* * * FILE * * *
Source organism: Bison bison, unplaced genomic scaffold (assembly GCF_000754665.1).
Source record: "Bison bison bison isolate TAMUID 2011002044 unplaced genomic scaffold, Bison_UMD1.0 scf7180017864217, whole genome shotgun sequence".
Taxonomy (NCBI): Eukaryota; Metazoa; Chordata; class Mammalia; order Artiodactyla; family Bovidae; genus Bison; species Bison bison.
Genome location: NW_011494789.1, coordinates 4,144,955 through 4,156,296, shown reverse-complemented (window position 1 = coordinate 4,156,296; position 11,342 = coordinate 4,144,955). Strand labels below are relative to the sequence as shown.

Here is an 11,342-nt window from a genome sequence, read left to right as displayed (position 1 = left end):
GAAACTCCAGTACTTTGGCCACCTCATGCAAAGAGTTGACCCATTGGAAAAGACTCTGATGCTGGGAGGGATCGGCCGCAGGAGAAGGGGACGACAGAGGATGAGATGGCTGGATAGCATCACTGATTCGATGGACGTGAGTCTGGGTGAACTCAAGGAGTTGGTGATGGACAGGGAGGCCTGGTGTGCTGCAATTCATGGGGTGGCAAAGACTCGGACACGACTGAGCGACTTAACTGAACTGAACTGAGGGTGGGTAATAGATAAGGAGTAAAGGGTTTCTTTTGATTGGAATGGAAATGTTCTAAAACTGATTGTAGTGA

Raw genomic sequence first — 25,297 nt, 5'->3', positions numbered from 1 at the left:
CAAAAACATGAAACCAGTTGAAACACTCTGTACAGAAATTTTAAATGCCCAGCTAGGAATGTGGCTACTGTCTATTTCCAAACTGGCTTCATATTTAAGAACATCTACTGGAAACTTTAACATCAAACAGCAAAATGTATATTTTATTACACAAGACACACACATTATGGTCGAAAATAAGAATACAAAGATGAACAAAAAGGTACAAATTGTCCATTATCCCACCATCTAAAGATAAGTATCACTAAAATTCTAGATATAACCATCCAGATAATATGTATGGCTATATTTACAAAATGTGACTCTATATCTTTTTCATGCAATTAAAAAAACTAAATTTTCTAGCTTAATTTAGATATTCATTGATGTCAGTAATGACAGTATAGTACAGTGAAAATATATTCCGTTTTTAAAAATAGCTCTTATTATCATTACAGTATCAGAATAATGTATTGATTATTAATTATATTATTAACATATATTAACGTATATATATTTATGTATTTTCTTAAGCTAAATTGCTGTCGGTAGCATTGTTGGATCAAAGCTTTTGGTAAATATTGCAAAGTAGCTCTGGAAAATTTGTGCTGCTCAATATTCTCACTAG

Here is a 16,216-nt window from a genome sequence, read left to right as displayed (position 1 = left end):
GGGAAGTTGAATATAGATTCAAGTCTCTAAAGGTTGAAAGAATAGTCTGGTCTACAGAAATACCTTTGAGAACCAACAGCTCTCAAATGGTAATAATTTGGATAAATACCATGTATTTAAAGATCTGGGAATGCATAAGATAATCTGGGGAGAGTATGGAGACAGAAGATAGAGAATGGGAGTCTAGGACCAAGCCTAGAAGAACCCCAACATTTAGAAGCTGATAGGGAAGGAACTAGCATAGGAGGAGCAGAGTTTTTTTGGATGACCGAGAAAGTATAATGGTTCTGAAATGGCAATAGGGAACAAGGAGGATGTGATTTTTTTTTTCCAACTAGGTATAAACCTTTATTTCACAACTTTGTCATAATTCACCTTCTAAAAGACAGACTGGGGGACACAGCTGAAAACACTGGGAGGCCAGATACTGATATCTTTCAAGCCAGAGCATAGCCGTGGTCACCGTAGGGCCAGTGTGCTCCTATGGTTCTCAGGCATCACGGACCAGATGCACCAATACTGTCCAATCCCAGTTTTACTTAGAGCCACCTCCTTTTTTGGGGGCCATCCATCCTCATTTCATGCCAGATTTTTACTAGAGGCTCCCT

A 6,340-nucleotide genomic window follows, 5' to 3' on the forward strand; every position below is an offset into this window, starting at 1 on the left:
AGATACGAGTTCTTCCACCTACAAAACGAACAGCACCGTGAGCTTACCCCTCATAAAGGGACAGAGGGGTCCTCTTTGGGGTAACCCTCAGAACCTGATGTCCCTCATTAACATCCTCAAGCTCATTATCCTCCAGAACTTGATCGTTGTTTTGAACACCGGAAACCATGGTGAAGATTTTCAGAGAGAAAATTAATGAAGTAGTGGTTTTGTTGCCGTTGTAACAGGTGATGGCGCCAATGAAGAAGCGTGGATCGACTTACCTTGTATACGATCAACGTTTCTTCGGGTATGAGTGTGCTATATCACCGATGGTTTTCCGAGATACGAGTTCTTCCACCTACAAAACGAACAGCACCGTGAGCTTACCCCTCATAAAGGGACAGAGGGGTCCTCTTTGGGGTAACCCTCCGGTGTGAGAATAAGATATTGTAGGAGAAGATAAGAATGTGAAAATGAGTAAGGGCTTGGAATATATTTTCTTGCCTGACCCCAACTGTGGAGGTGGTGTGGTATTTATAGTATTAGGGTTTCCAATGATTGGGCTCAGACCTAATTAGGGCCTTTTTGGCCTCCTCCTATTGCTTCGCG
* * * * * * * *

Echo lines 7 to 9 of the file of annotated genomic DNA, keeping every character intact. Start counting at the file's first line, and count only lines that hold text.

Raw genomic sequence first — 25,297 nt, 5'->3', positions numbered from 1 at the left:
CAAAAACATGAAACCAGTTGAAACACTCTGTACAGAAATTTTAAATGCCCAGCTAGGAATGTGGCTACTGTCTATTTCCAAACTGGCTTCATATTTAAGAACATCTACTGGAAACTTTAACATCAAACAGCAAAATGTATATTTTATTACACAAGACACACACATTATGGTCGAAAATAAGAATACAAAGATGAACAAAAAGGTACAAATTGTCCATTATCCCACCATCTAAAGATAAGTATCACTAAAATTCTAGATATAACCATCCAGATAATATGTATGGCTATATTTACAAAATGTGACTCTATATCTTTTTCATGCAATTAAAAAAACTAAATTTTCTAGCTTAATTTAGATATTCATTGATGTCAGTAATGACAGTATAGTACAGTGAAAATATATTCCGTTTTTAAAAATAGCTCTTATTATCATTACAGTATCAGAATAATGTATTGATTATTAATTATATTATTAACATATATTAACGTATATATATTTATGTATTTTCTTAAGCTAAATTGCTGTCGGTAGCATTGTTGGATCAAAGCTTTTGGTAAATATTGCAAAGTAGCTCTGGAAAATTTGTGCTGCTCAATATTCTCACTAG

Here is a 16,216-nt window from a genome sequence, read left to right as displayed (position 1 = left end):